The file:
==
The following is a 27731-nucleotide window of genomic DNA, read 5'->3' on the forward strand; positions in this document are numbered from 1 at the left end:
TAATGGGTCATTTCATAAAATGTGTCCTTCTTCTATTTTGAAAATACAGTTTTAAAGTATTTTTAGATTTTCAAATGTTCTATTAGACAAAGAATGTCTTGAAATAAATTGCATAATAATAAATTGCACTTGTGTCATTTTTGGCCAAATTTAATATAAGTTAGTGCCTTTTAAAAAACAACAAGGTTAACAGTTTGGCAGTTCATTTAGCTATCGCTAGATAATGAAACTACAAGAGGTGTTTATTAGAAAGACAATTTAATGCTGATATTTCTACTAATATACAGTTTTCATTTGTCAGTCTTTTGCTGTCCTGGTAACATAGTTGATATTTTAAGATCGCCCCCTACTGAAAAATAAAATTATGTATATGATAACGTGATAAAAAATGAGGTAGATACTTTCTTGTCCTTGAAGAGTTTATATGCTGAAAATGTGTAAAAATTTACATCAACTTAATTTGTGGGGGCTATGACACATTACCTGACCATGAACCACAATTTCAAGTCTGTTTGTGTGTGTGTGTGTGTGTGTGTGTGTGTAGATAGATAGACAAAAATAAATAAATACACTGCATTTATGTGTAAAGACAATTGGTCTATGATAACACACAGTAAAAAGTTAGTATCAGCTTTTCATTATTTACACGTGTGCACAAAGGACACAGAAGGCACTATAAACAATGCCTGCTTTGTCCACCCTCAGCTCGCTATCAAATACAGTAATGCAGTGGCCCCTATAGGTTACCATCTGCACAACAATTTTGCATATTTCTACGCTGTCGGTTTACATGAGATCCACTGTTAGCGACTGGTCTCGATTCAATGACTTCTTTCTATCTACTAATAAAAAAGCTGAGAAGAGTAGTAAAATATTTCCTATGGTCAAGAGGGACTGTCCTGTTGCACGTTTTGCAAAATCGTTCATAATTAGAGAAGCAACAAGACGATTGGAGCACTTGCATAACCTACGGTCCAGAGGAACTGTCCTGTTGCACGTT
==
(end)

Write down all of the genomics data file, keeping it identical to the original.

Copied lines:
The following is a 27731-nucleotide window of genomic DNA, read 5'->3' on the forward strand; positions in this document are numbered from 1 at the left end:
TAATGGGTCATTTCATAAAATGTGTCCTTCTTCTATTTTGAAAATACAGTTTTAAAGTATTTTTAGATTTTCAAATGTTCTATTAGACAAAGAATGTCTTGAAATAAATTGCATAATAATAAATTGCACTTGTGTCATTTTTGGCCAAATTTAATATAAGTTAGTGCCTTTTAAAAAACAACAAGGTTAACAGTTTGGCAGTTCATTTAGCTATCGCTAGATAATGAAACTACAAGAGGTGTTTATTAGAAAGACAATTTAATGCTGATATTTCTACTAATATACAGTTTTCATTTGTCAGTCTTTTGCTGTCCTGGTAACATAGTTGATATTTTAAGATCGCCCCCTACTGAAAAATAAAATTATGTATATGATAACGTGATAAAAAATGAGGTAGATACTTTCTTGTCCTTGAAGAGTTTATATGCTGAAAATGTGTAAAAATTTACATCAACTTAATTTGTGGGGGCTATGACACATTACCTGACCATGAACCACAATTTCAAGTCTGTTTGTGTGTGTGTGTGTGTGTGTGTGTGTGTAGATAGATAGACAAAAATAAATAAATACACTGCATTTATGTGTAAAGACAATTGGTCTATGATAACACACAGTAAAAAGTTAGTATCAGCTTTTCATTATTTACACGTGTGCACAAAGGACACAGAAGGCACTATAAACAATGCCTGCTTTGTCCACCCTCAGCTCGCTATCAAATACAGTAATGCAGTGGCCCCTATAGGTTACCATCTGCACAACAATTTTGCATATTTCTACGCTGTCGGTTTACATGAGATCCACTGTTAGCGACTGGTCTCGATTCAATGACTTCTTTCTATCTACTAATAAAAAAGCTGAGAAGAGTAGTAAAATATTTCCTATGGTCAAGAGGGACTGTCCTGTTGCACGTTTTGCAAAATCGTTCATAATTAGAGAAGCAACAAGACGATTGGAGCACTTGCATAACCTACGGTCCAGAGGAACTGTCCTGTTGCACGTT